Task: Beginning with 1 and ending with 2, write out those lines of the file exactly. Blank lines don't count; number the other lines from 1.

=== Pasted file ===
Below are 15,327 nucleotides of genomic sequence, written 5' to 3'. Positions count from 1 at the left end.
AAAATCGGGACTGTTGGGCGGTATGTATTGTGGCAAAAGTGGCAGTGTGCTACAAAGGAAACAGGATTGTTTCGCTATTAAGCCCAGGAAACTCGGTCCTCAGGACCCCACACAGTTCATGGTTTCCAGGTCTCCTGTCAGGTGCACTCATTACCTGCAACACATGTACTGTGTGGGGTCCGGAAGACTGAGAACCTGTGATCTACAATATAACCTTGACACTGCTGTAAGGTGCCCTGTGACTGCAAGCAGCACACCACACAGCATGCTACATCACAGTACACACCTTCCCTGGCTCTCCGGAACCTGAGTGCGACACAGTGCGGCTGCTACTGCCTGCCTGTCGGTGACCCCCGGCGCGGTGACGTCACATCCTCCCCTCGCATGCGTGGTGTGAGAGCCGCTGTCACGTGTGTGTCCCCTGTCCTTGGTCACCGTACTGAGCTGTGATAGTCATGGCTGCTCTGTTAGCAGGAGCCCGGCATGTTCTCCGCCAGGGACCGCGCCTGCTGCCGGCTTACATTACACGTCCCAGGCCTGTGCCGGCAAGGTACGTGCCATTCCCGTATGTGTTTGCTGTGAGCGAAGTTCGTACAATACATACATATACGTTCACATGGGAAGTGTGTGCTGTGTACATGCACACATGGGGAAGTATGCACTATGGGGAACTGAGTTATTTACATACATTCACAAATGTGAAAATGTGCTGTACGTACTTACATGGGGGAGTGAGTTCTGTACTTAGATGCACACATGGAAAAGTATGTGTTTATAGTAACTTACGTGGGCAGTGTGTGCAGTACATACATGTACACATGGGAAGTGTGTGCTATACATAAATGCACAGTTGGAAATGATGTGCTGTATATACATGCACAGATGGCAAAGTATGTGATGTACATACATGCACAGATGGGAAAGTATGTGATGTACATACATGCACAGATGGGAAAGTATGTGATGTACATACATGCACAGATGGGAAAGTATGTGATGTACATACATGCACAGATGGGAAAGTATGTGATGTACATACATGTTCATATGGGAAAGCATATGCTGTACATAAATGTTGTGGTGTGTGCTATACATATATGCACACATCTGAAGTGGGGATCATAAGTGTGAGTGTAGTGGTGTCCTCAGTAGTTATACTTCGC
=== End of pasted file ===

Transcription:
Below are 15,327 nucleotides of genomic sequence, written 5' to 3'. Positions count from 1 at the left end.
AAAATCGGGACTGTTGGGCGGTATGTATTGTGGCAAAAGTGGCAGTGTGCTACAAAGGAAACAGGATTGTTTCGCTATTAAGCCCAGGAAACTCGGTCCTCAGGACCCCACACAGTTCATGGTTTCCAGGTCTCCTGTCAGGTGCACTCATTACCTGCAACACATGTACTGTGTGGGGTCCGGAAGACTGAGAACCTGTGATCTACAATATAACCTTGACACTGCTGTAAGGTGCCCTGTGACTGCAAGCAGCACACCACACAGCATGCTACATCACAGTACACACCTTCCCTGGCTCTCCGGAACCTGAGTGCGACACAGTGCGGCTGCTACTGCCTGCCTGTCGGTGACCCCCGGCGCGGTGACGTCACATCCTCCCCTCGCATGCGTGGTGTGAGAGCCGCTGTCACGTGTGTGTCCCCTGTCCTTGGTCACCGTACTGAGCTGTGATAGTCATGGCTGCTCTGTTAGCAGGAGCCCGGCATGTTCTCCGCCAGGGACCGCGCCTGCTGCCGGCTTACATTACACGTCCCAGGCCTGTGCCGGCAAGGTACGTGCCATTCCCGTATGTGTTTGCTGTGAGCGAAGTTCGTACAATACATACATATACGTTCACATGGGAAGTGTGTGCTGTGTACATGCACACATGGGGAAGTATGCACTATGGGGAACTGAGTTATTTACATACATTCACAAATGTGAAAATGTGCTGTACGTACTTACATGGGGGAGTGAGTTCTGTACTTAGATGCACACATGGAAAAGTATGTGTTTATAGTAACTTACGTGGGCAGTGTGTGCAGTACATACATGTACACATGGGAAGTGTGTGCTATACATAAATGCACAGTTGGAAATGATGTGCTGTATATACATGCACAGATGGCAAAGTATGTGATGTACATACATGCACAGATGGGAAAGTATGTGATGTACATACATGCACAGATGGGAAAGTATGTGATGTACATACATGCACAGATGGGAAAGTATGTGATGTACATACATGCACAGATGGGAAAGTATGTGATGTACATACATGTTCATATGGGAAAGCATATGCTGTACATAAATGTTGTGGTGTGTGCTATACATATATGCACACATCTGAAGTGGGGATCATAAGTGTGAGTGTAGTGGTGTCCTCAGTAGTTATACTTCGC